Houseplants can add a lot of color to your home this dark time of year. Almost anything that will bloom can be considered a Christmas plant, and the stereotypical Christmas plants don’t have to be thrown away after the holiday. They can look good right through spring.

Shellie Harding, director of foliage plants at Longfellow Greenhouses in Manchester, said poinsettia remains the most popular Christmas plant. But you don’t have to go with the traditional flat red bracts. Longfellow’s sells 20 to 30 different kinds of poinsettias, mostly in 6½-inch pots, and they fill a big area of the greenhouses.

“The Winter Rose poinsettia comes out as a nice little rose cluster instead of the larger bracts and leaves,” Harding said. This comes in a variety of colors, including pure red, pink and a mix of white and pink.

One of the newest is the Tapestry poinsettia.

“Its leaves are actually variegated, with a mix of gold, yellow and green and red bracts,” Harding said. “It is actually very pretty.”

Customers have different reactions to these unusual versions of traditional plants.

“Each to their own,” she said. “A lot of people prefer the traditional, but I don’t think I have ever heard anyone say, ‘I just don’t like that.’ It’s really just a problem of being overwhelmed by so many different choices. But, of course, we have people here who can help them with that.”

Harding said a lot of people keep poinsettias year-round just for the foliage, and varieties like Tapestry would be good for that. She said reblooming a poinsettia is difficult, but a lot of people sometimes like to give it a try.

Poinsettias are not the only Christmas plants, of course.

Christmas cactuses are very popular, and they come in a variety of colors. And, unlike poinsettias, it is fairly easy to get Christmas cactuses to bloom in future years.

But getting them to bloom at Christmas as opposed to Thanksgiving or Halloween can be more difficult. And there are versions designed to bloom at Thanksgiving. For beginners, neither Christmas nor Thanksgiving cactus is a desert-type cactus, but closer to the orchid family.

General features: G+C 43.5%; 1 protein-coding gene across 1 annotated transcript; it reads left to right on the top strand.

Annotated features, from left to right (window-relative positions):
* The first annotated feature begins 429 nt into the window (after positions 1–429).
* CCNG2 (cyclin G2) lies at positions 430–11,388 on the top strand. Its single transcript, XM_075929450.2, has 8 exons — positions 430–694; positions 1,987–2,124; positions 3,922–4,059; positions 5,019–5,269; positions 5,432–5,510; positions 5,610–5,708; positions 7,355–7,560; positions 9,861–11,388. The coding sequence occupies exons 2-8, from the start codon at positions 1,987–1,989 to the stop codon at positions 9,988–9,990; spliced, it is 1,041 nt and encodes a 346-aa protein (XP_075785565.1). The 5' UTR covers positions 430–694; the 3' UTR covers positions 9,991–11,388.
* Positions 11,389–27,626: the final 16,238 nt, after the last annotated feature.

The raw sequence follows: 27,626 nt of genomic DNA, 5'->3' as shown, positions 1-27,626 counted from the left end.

Another popular plant is cyclamen, which people can buy in bloom now at their nursery and keep it in bloom until March. It comes in colors ranging from white and pink to red.

Harding said some people have no problems keeping cyclamen alive and bringing them back to bloom, but she recommends you repot them at least once every few years.

Cyclamen comes from a corm, and after it is done blooming in March or April you should put the plant on its side, let it dry out, remove the corm and replant it, half buried in new soil.

“It just needs a bit of resting every now and then,” Harding said.

Other plants that sell well at this time of year are kalanchoe, Norfolk Island pines, rosemary pruned into cone shapes, ivy topiaries in Christmas tree shapes, antherium — which can be colorful at this time of year — and plenty of orchids.

In addition, if you didn’t plant bulbs such as amaryllis or paperwhites in time to get flowers when you want them, Longfellow’s did it for you. You can buy them just about ready to bloom.

Although you might think Mainers keep their houses cool to save money, which makes life hard for houseplants, Harding said that isn’t so.

“It is a huge misconception that houseplants like heat,” she said. “A good, safe temperature is from 55 to 65 degrees. A few tropicals like umbrella plants or bird of paradise should be 60 to 65.”

It does help to put plants in a saucer and have the saucer sit on a tray of pebbles with water in it. That will give the plant a moist atmosphere in the air without allowing the plant to sit in water. At this time of year, plants should be watered only once every 15 days or so.

Now, if all of these instructions are too much, that is the advantage of shopping at a garden center that specializes in plants. They will have plant-care instructions that have already been printed out or can be printed out from a printer by the cash register.

Harding said that while Longfellow’s does sell a lot of plants during the Christmas season, business does not slow down an awful lot after the holidays. They also have classes on orchids and other plants.

“We get a lot of foot traffic,” she said. “People like to look at the plants, and buy a few, to counter the weather outside.” 

Tom Atwell can be contacted at 791-6362 or at

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